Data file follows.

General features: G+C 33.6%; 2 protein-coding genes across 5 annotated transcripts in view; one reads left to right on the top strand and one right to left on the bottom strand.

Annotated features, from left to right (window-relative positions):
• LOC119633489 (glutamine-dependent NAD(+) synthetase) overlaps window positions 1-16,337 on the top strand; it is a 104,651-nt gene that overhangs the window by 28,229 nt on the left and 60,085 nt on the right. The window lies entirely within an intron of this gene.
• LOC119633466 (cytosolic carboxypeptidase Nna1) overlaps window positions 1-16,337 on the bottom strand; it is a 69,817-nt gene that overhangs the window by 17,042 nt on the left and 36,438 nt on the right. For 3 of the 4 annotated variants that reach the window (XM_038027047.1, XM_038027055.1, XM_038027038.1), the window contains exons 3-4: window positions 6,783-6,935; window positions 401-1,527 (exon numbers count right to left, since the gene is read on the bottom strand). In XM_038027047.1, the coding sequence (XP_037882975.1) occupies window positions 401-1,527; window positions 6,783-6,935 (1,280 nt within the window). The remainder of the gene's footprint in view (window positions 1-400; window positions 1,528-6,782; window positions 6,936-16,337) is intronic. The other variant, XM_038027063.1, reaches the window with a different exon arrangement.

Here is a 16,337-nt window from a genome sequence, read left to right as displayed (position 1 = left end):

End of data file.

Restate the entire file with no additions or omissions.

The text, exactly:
General features: G+C 33.6%; 2 protein-coding genes across 5 annotated transcripts in view; one reads left to right on the top strand and one right to left on the bottom strand.

Annotated features, from left to right (window-relative positions):
• LOC119633489 (glutamine-dependent NAD(+) synthetase) overlaps window positions 1-16,337 on the top strand; it is a 104,651-nt gene that overhangs the window by 28,229 nt on the left and 60,085 nt on the right. The window lies entirely within an intron of this gene.
• LOC119633466 (cytosolic carboxypeptidase Nna1) overlaps window positions 1-16,337 on the bottom strand; it is a 69,817-nt gene that overhangs the window by 17,042 nt on the left and 36,438 nt on the right. For 3 of the 4 annotated variants that reach the window (XM_038027047.1, XM_038027055.1, XM_038027038.1), the window contains exons 3-4: window positions 6,783-6,935; window positions 401-1,527 (exon numbers count right to left, since the gene is read on the bottom strand). In XM_038027047.1, the coding sequence (XP_037882975.1) occupies window positions 401-1,527; window positions 6,783-6,935 (1,280 nt within the window). The remainder of the gene's footprint in view (window positions 1-400; window positions 1,528-6,782; window positions 6,936-16,337) is intronic. The other variant, XM_038027063.1, reaches the window with a different exon arrangement.

Here is a 16,337-nt window from a genome sequence, read left to right as displayed (position 1 = left end):